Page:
The Game of Parenting

Parenting is a game.
You can’t parent all children the same way. Something that works for one will not work at all for the other. You have to learn how to play the game for each and every child you have. It takes time, and a lot of trial and error.
I didn’t know that at first. I thought I could apply the same rules to everybody and expect the same results.

Um Wrong.

Mornings, for example…

Deflector is an early bird; he’s up singing and slamming kitchen cupboards at least an hour before everyone else. He likes to feel like he’s one of the adults, you know ‘cus he’s not a little kid anymore! He has always been an old soul, people have always told me he’s like a little old man, and it’s true.So to garner his co-operation in the mornings I have to appeal to his inner adult and say ‘hey you know it’s too early for this noise, we need to let the kids sleep a bit longer, so why don’t you go back to your room and read for a bit.” By grouping him with the adults using ‘we’ and referring to his siblings as ‘the kids’ he happily does what I ask without argument.
 If I tried this on Actor he would look at me like I was mad and say ‘Mum, you said the kids and I am a kid!’

The Actor is precise; he comes out of his room looking like a shiny new penny every morning. Clean and fresh and smelling lovely. He knows exactly where his homework book is and exactly where his excursion notice is and exactly where he put the ribbon he won 3 years ago at the school sports carnival. Organised is not a big enough word. He is sensitive though, and a perfectionist; he likes everything to be just right. When he comes to me teary and upset because “someone has wrecked his blinds” – yes the blinds on the window in his bedroom are a little skewy – I have to say, “It doesn’t matter, it’s just a blind, we can fix it, not to worry.”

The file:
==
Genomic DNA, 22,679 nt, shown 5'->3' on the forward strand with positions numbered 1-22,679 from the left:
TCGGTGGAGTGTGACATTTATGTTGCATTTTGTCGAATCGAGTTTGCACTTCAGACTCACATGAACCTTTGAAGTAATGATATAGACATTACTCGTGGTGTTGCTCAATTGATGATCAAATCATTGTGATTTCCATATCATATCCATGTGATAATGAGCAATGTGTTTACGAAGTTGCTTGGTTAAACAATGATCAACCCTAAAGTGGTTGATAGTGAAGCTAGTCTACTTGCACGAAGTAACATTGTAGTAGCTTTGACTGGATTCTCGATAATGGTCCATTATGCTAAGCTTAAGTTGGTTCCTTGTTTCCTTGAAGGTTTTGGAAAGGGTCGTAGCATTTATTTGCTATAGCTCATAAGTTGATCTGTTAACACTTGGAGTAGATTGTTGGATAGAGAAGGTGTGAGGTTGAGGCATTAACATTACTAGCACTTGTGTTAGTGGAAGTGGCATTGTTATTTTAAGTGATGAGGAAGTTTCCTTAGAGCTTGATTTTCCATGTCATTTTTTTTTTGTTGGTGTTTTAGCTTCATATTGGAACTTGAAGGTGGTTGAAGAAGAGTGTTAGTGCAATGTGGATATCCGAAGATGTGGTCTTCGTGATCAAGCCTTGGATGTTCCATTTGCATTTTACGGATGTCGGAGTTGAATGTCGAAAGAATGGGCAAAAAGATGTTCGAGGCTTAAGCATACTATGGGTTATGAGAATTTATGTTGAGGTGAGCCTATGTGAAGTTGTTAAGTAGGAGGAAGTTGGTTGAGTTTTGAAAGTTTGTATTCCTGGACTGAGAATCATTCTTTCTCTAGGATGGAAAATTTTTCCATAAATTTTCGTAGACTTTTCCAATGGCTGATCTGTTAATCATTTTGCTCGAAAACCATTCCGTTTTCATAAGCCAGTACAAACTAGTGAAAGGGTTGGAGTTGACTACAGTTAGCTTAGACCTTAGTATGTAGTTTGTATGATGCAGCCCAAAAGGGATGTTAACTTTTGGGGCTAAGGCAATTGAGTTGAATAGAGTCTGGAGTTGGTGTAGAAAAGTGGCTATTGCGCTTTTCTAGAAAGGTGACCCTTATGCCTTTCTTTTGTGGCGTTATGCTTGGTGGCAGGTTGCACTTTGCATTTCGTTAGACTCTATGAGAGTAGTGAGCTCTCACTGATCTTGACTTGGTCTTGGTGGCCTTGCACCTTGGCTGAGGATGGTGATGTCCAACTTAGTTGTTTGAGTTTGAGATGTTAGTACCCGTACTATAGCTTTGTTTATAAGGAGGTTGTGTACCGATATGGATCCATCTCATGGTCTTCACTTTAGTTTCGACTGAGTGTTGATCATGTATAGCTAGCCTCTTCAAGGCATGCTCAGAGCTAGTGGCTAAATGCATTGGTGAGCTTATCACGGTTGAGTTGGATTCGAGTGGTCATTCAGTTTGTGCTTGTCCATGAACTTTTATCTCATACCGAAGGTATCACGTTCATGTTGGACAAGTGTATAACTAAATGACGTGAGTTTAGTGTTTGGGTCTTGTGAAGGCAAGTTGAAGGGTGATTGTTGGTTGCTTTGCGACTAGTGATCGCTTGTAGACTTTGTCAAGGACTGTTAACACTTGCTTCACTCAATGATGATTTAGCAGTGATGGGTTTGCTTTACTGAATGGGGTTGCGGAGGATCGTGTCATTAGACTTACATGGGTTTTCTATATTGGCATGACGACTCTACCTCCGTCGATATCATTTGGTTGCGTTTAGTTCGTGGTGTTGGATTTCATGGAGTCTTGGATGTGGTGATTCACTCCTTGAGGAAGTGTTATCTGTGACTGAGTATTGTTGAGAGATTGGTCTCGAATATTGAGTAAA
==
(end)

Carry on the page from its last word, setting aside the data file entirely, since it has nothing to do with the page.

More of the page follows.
If I tried that on CC it would be an open invitation to wreck as much stuff as possible because I have already said ‘it doesn’t matter’

Captain Clumsy was my first real parenting challenge. He threw tantrums like I had never seen before, he was always into something he shouldn’t be, toothpaste, nail polish, laundry powder.  He was always climbing things (we found him on the neighbour’s roof when he was 3), always getting lost and running off and being a little devil. I knew I was a mother when he came along; the game plan had to change for him.
He is always still asleep when I get up in the morning, and getting him to do ANYTHING is a battle of wills. I don’t bother telling him what to do anymore because it’s pointless. I have learned that for CC he needs to feel like he is given a choice. If I want him to get dressed I say”CC what pants are you wearing today, short ones or long ones?”
or, “What are you putting on your sandwich today, cheese or straz?” its a gentle reminder of what he still needs to do, while making him feel like he has a choice. It works 100% more effectively than if I were to simply say, ‘get dressed and make your lunch.’ He needs to feel like he is in control, like he has options, without my input his option is to do it or not do it, and his default setting is to not do it. I give him other options, like staz and cheese; long pants or short.
He falls for it every time.